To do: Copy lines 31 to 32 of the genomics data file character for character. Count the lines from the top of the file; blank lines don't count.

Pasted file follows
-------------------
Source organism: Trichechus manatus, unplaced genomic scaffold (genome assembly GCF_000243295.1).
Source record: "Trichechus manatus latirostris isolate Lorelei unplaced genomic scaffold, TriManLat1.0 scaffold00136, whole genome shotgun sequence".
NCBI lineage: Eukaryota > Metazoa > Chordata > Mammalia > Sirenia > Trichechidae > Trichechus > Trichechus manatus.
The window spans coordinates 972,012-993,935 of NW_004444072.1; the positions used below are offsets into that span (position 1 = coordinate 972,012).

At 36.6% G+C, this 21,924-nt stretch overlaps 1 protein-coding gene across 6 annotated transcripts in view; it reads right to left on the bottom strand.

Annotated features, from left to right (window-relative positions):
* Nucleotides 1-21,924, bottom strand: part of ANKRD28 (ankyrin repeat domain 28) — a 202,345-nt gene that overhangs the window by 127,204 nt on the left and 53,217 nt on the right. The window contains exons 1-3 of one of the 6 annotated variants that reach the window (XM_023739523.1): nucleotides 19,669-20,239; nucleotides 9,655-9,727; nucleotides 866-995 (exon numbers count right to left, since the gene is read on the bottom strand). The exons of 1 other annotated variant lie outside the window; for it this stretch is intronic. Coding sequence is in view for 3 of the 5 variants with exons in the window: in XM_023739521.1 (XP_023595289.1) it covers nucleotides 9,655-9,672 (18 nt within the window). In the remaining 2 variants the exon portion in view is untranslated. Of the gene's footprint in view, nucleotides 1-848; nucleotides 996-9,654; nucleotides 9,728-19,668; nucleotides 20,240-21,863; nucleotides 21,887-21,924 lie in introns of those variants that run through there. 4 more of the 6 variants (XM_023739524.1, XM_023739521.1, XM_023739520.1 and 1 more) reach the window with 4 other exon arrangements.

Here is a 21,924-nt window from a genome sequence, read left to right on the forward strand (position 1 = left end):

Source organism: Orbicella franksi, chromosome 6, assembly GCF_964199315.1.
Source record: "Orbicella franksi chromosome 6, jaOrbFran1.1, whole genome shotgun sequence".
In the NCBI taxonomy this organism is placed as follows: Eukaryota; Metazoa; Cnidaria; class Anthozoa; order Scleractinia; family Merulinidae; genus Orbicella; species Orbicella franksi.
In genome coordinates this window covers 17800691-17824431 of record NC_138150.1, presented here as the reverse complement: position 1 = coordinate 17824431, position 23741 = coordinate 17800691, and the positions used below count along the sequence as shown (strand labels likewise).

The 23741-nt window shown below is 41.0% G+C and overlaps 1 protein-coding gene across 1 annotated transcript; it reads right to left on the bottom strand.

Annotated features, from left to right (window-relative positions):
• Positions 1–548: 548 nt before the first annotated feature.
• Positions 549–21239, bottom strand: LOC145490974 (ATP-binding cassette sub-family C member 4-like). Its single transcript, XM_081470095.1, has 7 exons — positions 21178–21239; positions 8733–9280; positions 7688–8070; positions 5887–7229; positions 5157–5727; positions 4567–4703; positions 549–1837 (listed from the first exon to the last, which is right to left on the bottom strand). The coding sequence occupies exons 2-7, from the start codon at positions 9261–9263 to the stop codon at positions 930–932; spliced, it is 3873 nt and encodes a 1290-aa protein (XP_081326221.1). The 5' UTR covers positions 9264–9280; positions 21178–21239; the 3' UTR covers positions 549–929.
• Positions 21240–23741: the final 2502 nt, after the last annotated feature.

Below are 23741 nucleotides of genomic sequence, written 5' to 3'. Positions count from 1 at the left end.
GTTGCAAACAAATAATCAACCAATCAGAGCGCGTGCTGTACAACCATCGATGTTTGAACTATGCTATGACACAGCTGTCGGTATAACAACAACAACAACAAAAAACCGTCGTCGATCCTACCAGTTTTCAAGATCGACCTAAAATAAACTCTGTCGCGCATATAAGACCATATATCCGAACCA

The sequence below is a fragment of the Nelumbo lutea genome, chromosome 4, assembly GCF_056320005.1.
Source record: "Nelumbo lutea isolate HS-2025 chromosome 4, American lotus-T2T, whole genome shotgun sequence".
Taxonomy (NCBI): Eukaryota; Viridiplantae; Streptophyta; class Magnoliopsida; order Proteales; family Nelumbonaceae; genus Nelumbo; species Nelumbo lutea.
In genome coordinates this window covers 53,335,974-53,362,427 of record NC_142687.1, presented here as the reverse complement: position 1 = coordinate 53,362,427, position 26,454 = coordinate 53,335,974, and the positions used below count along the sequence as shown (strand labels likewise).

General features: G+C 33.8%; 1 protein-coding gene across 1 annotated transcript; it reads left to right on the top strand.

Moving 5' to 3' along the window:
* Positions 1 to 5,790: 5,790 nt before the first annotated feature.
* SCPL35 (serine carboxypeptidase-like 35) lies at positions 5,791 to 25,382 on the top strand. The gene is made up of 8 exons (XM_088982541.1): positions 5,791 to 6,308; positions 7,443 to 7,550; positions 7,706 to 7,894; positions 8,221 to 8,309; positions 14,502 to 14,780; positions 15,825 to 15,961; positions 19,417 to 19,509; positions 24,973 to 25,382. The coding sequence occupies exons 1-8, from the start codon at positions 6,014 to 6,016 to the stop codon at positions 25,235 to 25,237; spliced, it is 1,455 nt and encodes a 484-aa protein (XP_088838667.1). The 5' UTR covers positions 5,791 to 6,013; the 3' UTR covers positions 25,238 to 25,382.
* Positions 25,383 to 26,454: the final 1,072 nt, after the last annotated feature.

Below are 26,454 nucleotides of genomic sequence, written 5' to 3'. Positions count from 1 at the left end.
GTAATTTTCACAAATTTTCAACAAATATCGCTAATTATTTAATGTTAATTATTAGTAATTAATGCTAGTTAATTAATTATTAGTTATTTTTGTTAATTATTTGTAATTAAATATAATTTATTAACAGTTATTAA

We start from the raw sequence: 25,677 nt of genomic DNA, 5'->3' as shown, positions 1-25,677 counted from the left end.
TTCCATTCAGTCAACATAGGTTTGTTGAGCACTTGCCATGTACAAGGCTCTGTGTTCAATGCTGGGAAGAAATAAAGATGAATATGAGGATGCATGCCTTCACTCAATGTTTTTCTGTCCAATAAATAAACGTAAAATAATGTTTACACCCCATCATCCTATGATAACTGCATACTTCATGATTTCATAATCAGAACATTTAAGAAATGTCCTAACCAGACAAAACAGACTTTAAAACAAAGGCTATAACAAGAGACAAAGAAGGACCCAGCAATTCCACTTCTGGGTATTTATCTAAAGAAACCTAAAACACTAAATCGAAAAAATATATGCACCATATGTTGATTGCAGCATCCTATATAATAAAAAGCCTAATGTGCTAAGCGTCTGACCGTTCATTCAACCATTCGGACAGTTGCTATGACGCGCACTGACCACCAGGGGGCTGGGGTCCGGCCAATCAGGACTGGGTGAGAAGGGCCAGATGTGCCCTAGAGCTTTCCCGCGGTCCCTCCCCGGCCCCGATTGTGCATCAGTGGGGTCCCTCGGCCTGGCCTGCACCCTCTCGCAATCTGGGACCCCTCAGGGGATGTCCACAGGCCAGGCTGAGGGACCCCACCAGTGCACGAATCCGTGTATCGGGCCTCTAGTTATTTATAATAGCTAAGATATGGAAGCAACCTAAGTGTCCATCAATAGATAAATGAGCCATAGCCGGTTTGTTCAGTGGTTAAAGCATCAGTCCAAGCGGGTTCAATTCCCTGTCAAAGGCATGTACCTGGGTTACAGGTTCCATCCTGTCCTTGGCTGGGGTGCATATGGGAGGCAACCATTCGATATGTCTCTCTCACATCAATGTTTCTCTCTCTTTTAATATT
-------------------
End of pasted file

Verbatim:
We start from the raw sequence: 25,677 nt of genomic DNA, 5'->3' as shown, positions 1-25,677 counted from the left end.
TTCCATTCAGTCAACATAGGTTTGTTGAGCACTTGCCATGTACAAGGCTCTGTGTTCAATGCTGGGAAGAAATAAAGATGAATATGAGGATGCATGCCTTCACTCAATGTTTTTCTGTCCAATAAATAAACGTAAAATAATGTTTACACCCCATCATCCTATGATAACTGCATACTTCATGATTTCATAATCAGAACATTTAAGAAATGTCCTAACCAGACAAAACAGACTTTAAAACAAAGGCTATAACAAGAGACAAAGAAGGACCCAGCAATTCCACTTCTGGGTATTTATCTAAAGAAACCTAAAACACTAAATCGAAAAAATATATGCACCATATGTTGATTGCAGCATCCTATATAATAAAAAGCCTAATGTGCTAAGCGTCTGACCGTTCATTCAACCATTCGGACAGTTGCTATGACGCGCACTGACCACCAGGGGGCTGGGGTCCGGCCAATCAGGACTGGGTGAGAAGGGCCAGATGTGCCCTAGAGCTTTCCCGCGGTCCCTCCCCGGCCCCGATTGTGCATCAGTGGGGTCCCTCGGCCTGGCCTGCACCCTCTCGCAATCTGGGACCCCTCAGGGGATGTCCACAGGCCAGGCTGAGGGACCCCACCAGTGCACGAATCCGTGTATCGGGCCTCTAGTTATTTATAATAGCTAAGATATGGAAGCAACCTAAGTGTCCATCAATAGATAAATGAGCCATAGCCGGTTTGTTCAGTGGTTAAAGCATCAGTCCAAGCGGGTTCAATTCCCTGTCAAAGGCATGTACCTGGGTTACAGGTTCCATCCTGTCCTTGGCTGGGGTGCATATGGGAGGCAACCATTCGATATGTCTCTCTCACATCAATGTTTCTCTCTCTTTTAATATT